Source: Following spike in overdose deaths, Rep. Trone introduces bipartisan legislation to expand access to recovery housing (Congressman David Trone)
New York received $32 million from a settlement with McKinsey, which was supposed to be put toward abating the effects of the opioid crisis. However, during budget negotiations, nearly two-thirds of the money went into the state’s general fund. The other $11 million went to pay for MAT in state prisons at the same level as the previous year. While the settlement stipulated that the funds must be used “to the extent practicable” to address the opioid crisis, a provision in state law prevents a state agency or official from determining how money acquired through a settlement can be allocated. The legislature is working to avoid future diversions through legislation to create a lockbox that all opioid settlements would go into and an advisory board to ensure that 100% of funds are used for prevention, treatment, recovery and harm reduction.
Source: ‘Blood money’ from opioid settlements diverted from fighting addiction, advocates say (The Buffalo News)
The trial in the case Oakland and Los Angeles, Santa Clara, and Orange Counties brought against Johnson & Johnson, Teva, Endo and Allergan began this week. The California communities accused the companies of causing a deadly wave of opioid addiction with their aggressive marketing, while the drug makers argued that they properly marketed their drugs under regulatory oversight and that the plaintiffs will not be able to show examples of local deaths stemming from their prescriptions. The case may be a roadmap for thousands of similar claims against drug makers, distributors and pharmacies. It is unlikely that the plaintiffs will get anything close to the $50 billion they are demanding, but the trial ratchets up the settlement pressure on Teva and J&J, which have made proposals to end all cases against them. J&J was ordered to pay $465 million for creating a public nuisance in Oklahoma in 2019, and the companies’ prospects for a win are worse here because California’s public nuisance law is broader.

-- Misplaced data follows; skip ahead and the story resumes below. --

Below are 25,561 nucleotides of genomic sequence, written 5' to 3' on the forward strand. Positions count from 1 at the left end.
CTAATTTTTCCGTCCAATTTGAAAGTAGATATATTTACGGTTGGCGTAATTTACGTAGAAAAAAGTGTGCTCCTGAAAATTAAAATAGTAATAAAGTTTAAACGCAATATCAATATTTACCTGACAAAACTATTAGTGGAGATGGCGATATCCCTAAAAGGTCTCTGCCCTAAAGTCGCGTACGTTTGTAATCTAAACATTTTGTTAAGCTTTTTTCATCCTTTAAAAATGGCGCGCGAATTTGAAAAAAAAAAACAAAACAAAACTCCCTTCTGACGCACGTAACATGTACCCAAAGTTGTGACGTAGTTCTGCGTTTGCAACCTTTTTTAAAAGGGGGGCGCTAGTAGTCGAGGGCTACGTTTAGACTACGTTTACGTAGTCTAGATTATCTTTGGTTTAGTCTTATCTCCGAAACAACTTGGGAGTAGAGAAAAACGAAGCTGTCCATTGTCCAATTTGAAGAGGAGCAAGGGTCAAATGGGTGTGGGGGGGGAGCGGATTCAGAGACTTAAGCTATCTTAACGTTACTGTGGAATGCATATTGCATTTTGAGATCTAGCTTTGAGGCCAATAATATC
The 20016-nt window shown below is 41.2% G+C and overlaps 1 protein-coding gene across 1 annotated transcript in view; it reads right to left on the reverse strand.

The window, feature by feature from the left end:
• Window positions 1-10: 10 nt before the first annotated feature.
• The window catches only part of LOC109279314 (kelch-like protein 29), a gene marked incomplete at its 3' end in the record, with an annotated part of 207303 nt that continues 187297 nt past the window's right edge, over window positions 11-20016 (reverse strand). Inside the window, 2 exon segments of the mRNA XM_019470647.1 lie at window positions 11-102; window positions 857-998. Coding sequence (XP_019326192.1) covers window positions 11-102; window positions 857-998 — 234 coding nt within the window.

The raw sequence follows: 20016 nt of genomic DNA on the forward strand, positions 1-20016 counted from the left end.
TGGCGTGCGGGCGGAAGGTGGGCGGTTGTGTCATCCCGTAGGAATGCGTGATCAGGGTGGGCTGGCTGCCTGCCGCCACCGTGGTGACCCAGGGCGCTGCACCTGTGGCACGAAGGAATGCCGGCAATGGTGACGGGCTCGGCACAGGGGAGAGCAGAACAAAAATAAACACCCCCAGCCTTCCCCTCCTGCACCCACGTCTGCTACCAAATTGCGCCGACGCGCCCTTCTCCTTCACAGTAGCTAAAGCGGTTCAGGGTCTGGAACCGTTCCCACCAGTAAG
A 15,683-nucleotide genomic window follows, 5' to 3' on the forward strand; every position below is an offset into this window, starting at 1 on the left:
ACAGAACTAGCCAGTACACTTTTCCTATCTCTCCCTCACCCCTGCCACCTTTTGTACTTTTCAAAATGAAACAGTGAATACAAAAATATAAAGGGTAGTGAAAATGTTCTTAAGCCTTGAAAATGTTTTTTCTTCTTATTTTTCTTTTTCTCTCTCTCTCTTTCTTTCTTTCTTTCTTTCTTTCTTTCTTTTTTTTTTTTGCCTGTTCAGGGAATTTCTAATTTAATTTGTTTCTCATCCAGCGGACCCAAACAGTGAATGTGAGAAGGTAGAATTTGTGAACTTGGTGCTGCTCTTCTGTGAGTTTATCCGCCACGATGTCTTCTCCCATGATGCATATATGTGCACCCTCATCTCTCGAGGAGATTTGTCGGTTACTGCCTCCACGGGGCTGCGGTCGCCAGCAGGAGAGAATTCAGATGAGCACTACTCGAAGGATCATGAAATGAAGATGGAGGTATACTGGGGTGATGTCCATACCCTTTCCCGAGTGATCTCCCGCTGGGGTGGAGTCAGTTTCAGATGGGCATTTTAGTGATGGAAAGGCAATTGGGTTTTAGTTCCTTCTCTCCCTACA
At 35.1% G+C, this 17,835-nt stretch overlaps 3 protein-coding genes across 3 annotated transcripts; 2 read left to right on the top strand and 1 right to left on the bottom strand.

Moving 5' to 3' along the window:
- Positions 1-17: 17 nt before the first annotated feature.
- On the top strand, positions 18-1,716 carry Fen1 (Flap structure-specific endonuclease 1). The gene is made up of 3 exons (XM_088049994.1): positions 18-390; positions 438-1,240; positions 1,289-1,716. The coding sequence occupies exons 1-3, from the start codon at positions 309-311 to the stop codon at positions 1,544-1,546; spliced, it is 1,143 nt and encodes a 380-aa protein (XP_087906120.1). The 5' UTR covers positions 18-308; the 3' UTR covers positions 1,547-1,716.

Source: Drugmakers Accused of Causing Opioid Addiction in Trial (Wall Street Journal); J&J, Teva Opioid Trial May Signal Cost of Drug Maker Accords (Bloomberg)
Poison control centers have seen a spike in the number of children who have ingested THC after eating parents’ edibles, rising from just 19 cases in 2010, before recreational marijuana was legal in any state, to 554 cases last year. Poison control officials attribute the rise to a growing number of states legalizing marijuana, with an uptick in pediatric ER visits by children who have ingested edibles following legalization of recreational sales in a state. Packaging makes it difficult for children to distinguish an edible marijuana product from food. High levels of THC can have dangerous side effects in children. Several states have implemented legislation and regulations to address the issue, including requiring childproof packaging and strict labeling requirements or banning edibles outright.
Source: As more states legalize marijuana, more children accidentally ingest THC-laced edibles (Washington Post)
The National Academy of Medicine Action Collaborative on Countering the U.S. Opioid Epidemic’s Research, Data, and Metrics Needs working group created a comprehensive research agenda for the priority areas of health professional education and training; pain management guidelines and evidence standards; and prevention, treatment and recovery services. The agenda emphasizes the crosscutting need to better understand the intersection of health disparities and COVID with the pain management and opioid use disorder care continuum.
Source: National Academy of Medicine Action Collaborative on Countering the U.S. Opioid Epidemic Research Agenda (National Academy of Medicine)